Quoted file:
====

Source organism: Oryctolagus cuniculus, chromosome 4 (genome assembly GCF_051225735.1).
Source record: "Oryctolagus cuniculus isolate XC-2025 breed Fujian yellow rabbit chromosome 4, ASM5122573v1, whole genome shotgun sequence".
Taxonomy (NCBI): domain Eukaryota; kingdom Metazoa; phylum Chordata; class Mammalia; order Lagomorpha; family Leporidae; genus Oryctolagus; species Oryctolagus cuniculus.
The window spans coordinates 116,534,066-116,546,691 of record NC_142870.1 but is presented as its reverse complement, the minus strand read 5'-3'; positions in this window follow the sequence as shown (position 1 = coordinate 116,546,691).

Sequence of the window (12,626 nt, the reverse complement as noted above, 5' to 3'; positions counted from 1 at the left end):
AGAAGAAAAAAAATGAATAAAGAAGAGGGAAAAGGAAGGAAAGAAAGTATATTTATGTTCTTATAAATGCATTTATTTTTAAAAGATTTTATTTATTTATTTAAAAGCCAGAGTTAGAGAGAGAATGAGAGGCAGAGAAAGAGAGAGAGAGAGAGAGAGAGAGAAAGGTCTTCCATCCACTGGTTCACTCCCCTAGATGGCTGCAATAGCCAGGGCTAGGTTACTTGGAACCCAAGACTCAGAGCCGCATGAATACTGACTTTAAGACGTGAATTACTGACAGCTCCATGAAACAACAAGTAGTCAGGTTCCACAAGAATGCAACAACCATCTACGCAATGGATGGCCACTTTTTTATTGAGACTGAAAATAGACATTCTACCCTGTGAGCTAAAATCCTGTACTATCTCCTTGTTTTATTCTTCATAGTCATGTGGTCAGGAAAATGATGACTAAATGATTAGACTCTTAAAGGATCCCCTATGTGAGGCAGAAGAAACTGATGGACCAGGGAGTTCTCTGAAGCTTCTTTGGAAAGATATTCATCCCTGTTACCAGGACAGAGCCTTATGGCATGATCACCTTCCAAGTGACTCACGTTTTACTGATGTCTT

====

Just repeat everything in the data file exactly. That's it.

Source organism: Oryctolagus cuniculus, chromosome 4 (genome assembly GCF_051225735.1).
Source record: "Oryctolagus cuniculus isolate XC-2025 breed Fujian yellow rabbit chromosome 4, ASM5122573v1, whole genome shotgun sequence".
Taxonomy (NCBI): domain Eukaryota; kingdom Metazoa; phylum Chordata; class Mammalia; order Lagomorpha; family Leporidae; genus Oryctolagus; species Oryctolagus cuniculus.
The window spans coordinates 116,534,066-116,546,691 of record NC_142870.1 but is presented as its reverse complement, the minus strand read 5'-3'; positions in this window follow the sequence as shown (position 1 = coordinate 116,546,691).

Sequence of the window (12,626 nt, the reverse complement as noted above, 5' to 3'; positions counted from 1 at the left end):
AGAAGAAAAAAAATGAATAAAGAAGAGGGAAAAGGAAGGAAAGAAAGTATATTTATGTTCTTATAAATGCATTTATTTTTAAAAGATTTTATTTATTTATTTAAAAGCCAGAGTTAGAGAGAGAATGAGAGGCAGAGAAAGAGAGAGAGAGAGAGAGAGAGAGAAAGGTCTTCCATCCACTGGTTCACTCCCCTAGATGGCTGCAATAGCCAGGGCTAGGTTACTTGGAACCCAAGACTCAGAGCCGCATGAATACTGACTTTAAGACGTGAATTACTGACAGCTCCATGAAACAACAAGTAGTCAGGTTCCACAAGAATGCAACAACCATCTACGCAATGGATGGCCACTTTTTTATTGAGACTGAAAATAGACATTCTACCCTGTGAGCTAAAATCCTGTACTATCTCCTTGTTTTATTCTTCATAGTCATGTGGTCAGGAAAATGATGACTAAATGATTAGACTCTTAAAGGATCCCCTATGTGAGGCAGAAGAAACTGATGGACCAGGGAGTTCTCTGAAGCTTCTTTGGAAAGATATTCATCCCTGTTACCAGGACAGAGCCTTATGGCATGATCACCTTCCAAGTGACTCACGTTTTACTGATGTCTT